Coton de Tulear Breed Magazine - Showsight

Coton de Tulear Q & A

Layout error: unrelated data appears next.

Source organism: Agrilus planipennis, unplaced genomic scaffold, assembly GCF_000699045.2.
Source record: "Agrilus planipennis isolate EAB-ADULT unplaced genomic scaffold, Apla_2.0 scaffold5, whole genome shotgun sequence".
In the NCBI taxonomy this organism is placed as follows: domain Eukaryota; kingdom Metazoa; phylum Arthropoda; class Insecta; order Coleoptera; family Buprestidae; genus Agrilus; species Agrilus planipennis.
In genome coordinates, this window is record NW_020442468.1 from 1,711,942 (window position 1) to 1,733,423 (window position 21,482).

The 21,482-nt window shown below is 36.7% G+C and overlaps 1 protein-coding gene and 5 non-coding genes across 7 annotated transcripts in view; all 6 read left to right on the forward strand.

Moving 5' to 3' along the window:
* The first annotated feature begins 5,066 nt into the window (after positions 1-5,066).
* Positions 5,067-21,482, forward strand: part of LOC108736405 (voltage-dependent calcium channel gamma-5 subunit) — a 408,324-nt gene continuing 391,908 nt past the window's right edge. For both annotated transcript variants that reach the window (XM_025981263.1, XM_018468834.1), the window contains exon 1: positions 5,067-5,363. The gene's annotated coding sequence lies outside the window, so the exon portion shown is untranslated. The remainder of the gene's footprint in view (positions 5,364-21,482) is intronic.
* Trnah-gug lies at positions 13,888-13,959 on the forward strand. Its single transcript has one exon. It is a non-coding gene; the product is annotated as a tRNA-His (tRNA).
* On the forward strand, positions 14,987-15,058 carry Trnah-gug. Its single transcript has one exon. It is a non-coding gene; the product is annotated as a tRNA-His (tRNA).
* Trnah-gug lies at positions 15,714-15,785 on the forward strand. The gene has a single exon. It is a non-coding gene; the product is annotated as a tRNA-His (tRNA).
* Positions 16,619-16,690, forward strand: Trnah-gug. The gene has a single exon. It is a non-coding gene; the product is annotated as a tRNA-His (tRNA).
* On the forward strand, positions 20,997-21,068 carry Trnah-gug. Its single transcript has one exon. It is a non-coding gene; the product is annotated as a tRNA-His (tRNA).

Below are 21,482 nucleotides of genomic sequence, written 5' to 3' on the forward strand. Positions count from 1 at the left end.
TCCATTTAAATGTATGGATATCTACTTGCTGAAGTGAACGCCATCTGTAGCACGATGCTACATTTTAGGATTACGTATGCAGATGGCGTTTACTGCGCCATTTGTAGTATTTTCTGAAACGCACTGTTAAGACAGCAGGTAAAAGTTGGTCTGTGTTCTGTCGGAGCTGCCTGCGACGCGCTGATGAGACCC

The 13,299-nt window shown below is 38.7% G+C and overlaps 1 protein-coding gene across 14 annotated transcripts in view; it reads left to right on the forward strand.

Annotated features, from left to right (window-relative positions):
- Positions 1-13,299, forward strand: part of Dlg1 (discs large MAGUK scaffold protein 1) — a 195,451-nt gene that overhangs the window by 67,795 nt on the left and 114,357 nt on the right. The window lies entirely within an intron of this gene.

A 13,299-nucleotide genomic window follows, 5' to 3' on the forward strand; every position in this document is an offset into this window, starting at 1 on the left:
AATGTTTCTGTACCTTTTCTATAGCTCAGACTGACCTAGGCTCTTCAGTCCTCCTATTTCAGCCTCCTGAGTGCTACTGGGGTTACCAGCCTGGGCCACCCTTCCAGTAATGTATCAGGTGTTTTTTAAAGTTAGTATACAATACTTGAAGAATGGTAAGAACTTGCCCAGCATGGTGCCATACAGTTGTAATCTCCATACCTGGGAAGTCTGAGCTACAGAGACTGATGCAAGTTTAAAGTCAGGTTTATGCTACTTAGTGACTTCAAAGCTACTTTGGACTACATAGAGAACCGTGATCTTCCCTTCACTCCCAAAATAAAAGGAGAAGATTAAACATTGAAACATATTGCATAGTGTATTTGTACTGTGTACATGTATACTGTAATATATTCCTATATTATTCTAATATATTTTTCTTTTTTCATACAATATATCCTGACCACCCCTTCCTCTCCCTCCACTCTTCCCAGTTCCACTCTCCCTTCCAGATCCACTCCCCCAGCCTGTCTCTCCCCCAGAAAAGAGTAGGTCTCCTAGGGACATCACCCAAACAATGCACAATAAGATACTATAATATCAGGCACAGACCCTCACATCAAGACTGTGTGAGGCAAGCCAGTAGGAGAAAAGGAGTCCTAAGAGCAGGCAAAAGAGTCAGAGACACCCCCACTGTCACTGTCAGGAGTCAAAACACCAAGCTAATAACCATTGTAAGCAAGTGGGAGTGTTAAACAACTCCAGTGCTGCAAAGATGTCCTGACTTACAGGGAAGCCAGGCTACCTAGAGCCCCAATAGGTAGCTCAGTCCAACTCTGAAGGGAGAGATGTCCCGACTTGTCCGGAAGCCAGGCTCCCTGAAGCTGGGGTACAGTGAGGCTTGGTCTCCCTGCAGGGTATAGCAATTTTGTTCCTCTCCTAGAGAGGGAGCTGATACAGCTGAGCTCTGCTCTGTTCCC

proud “Mimi”. Maplewood Cotons is family affair and are very involved with the dogs and regularly take one home for a visit while we are out of town. The Coton is a very versatile dog in that they can do agility, obedience, therapy and be a lap dog for sure. Cotons are very smart and eager to learn new things. I have to say the Cotons love to be where your are and travel like pros. I truly enjoy the families who get a new furever family member as they keep me updated with news and pictures. JUSTINE ROMANO I live in New Jersey with my husband and my daughter who is in high school, and I own and groom my eight Cotons, which is a full time job. My first career was in the fashion industry. After, I owned a grooming business and met my first Coton in 1998. In 2008, I began to show my dogs as a hobby. My opinion of the current quality of purebred dogs? I am glad to see in the USA, most breeders are abiding and breeding to the AKC breed standard. As for my breed, I do like the AKC breed standard. However, I believe there is always room for improvement and it needs to be shorter. The biggest concern I have about the breed? What concerns me most is that some breeders are not doing the health testing we have available for our breed and some of the new breeders are not being mentored. As a breeder, I would have liked to create type in our breed while following the breed standard. Due to health testing being my main priority, I will not line breed. Our gene pool is too small and dou- bling up on outstanding dogs can also double up on health issues. I choose to outcross to avoid the health issues that could occur. Also, I breed for temperament, a Coton de Tulear should be as happy in the show ring as they are at home. The most important advice I have for a new breeder is to have a great mentor. An experienced breeder that will educate them about our breed and tell the background of dogs in the pedigree. A new breeder should take it slow and start with one well bred Coton and show the dog to its AKC Championship. This will help the new breeder develop an educated eye regarding strengths and faults of their dog. Also, this will serve them well when choosing a potential mate for their first litter. In my opinion the goal in breed- ing is to breed dogs better than the parents. I would like to share with Judges that our breed needs to be felt with their hands, not just looked at. The appearance can be deceiv- ing due to the enormous coat. Judges must feel the dog to find the correct structure. Also, watch for movement as our standard reads, our breed should have free, flowing movement. Although our present AKC breed standard is very long, please read it. I am the chairperson of the breed education committee now, my goal is to summarize and shorten the breed standard next year. As I breeder, I have learned to investigate every dog in the pedi- gree, have a great software program that shows six generations of dogs in a pedigree or more and perform a co-efficiency percentage before breeding. What I find most interesting about our breed is the presence of the fading color gene. Puppies can have spots of color which should fade by adulthood to white or very light areas of beige or gray. As an exhibitor, I would advise to be most professional in behav- ior and appearance, never display negativity and always be positive regardless of the outcome of the Judges decision in the ring. Always show respect toward the Judges. It is not appropriate for any exhibi- tor to educate a Judge on our breed or ask about another dog while in the show ring. If you have a concern, approach a Judge outside the show ring and ask only about the faults or objections of your particular dog. Lastly, always present the Coton de Tulear in the show ring clean and free of mats.